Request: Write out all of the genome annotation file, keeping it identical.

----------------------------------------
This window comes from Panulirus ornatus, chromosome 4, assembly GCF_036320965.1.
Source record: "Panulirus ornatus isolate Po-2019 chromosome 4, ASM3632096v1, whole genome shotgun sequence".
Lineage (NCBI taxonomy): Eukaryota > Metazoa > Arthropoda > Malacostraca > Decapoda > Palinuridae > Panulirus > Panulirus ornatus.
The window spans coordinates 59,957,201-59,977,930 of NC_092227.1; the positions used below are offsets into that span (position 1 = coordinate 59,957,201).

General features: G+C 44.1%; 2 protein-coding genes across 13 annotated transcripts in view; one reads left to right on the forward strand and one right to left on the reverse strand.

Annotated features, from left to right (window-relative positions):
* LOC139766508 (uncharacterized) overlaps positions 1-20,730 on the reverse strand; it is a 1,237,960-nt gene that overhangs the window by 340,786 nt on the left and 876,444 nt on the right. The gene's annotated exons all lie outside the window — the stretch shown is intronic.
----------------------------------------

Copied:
This window comes from Panulirus ornatus, chromosome 4, assembly GCF_036320965.1.
Source record: "Panulirus ornatus isolate Po-2019 chromosome 4, ASM3632096v1, whole genome shotgun sequence".
Lineage (NCBI taxonomy): Eukaryota > Metazoa > Arthropoda > Malacostraca > Decapoda > Palinuridae > Panulirus > Panulirus ornatus.
The window spans coordinates 59,957,201-59,977,930 of NC_092227.1; the positions used below are offsets into that span (position 1 = coordinate 59,957,201).

General features: G+C 44.1%; 2 protein-coding genes across 13 annotated transcripts in view; one reads left to right on the forward strand and one right to left on the reverse strand.

Annotated features, from left to right (window-relative positions):
* LOC139766508 (uncharacterized) overlaps positions 1-20,730 on the reverse strand; it is a 1,237,960-nt gene that overhangs the window by 340,786 nt on the left and 876,444 nt on the right. The gene's annotated exons all lie outside the window — the stretch shown is intronic.